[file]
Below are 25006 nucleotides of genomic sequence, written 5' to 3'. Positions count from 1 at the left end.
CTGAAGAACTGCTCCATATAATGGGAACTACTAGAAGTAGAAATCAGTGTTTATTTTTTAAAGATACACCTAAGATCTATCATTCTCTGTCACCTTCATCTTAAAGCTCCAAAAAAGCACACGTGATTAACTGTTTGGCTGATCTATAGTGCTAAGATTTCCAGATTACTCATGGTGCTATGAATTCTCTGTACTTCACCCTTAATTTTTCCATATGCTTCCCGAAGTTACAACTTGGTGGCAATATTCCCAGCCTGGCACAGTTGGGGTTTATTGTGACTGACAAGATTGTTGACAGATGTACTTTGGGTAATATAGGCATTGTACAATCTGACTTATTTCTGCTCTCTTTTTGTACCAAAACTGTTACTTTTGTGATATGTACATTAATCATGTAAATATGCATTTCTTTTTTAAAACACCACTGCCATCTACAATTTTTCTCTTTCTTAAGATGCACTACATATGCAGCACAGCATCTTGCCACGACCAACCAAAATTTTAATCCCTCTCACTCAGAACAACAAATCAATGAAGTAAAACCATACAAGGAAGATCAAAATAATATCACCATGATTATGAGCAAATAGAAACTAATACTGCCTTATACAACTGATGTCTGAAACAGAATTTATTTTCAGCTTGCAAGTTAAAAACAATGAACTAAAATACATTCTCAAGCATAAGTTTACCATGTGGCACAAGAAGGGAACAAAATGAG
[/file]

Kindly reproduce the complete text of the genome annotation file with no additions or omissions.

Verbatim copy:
Below are 25006 nucleotides of genomic sequence, written 5' to 3'. Positions count from 1 at the left end.
CTGAAGAACTGCTCCATATAATGGGAACTACTAGAAGTAGAAATCAGTGTTTATTTTTTAAAGATACACCTAAGATCTATCATTCTCTGTCACCTTCATCTTAAAGCTCCAAAAAAGCACACGTGATTAACTGTTTGGCTGATCTATAGTGCTAAGATTTCCAGATTACTCATGGTGCTATGAATTCTCTGTACTTCACCCTTAATTTTTCCATATGCTTCCCGAAGTTACAACTTGGTGGCAATATTCCCAGCCTGGCACAGTTGGGGTTTATTGTGACTGACAAGATTGTTGACAGATGTACTTTGGGTAATATAGGCATTGTACAATCTGACTTATTTCTGCTCTCTTTTTGTACCAAAACTGTTACTTTTGTGATATGTACATTAATCATGTAAATATGCATTTCTTTTTTAAAACACCACTGCCATCTACAATTTTTCTCTTTCTTAAGATGCACTACATATGCAGCACAGCATCTTGCCACGACCAACCAAAATTTTAATCCCTCTCACTCAGAACAACAAATCAATGAAGTAAAACCATACAAGGAAGATCAAAATAATATCACCATGATTATGAGCAAATAGAAACTAATACTGCCTTATACAACTGATGTCTGAAACAGAATTTATTTTCAGCTTGCAAGTTAAAAACAATGAACTAAAATACATTCTCAAGCATAAGTTTACCATGTGGCACAAGAAGGGAACAAAATGAG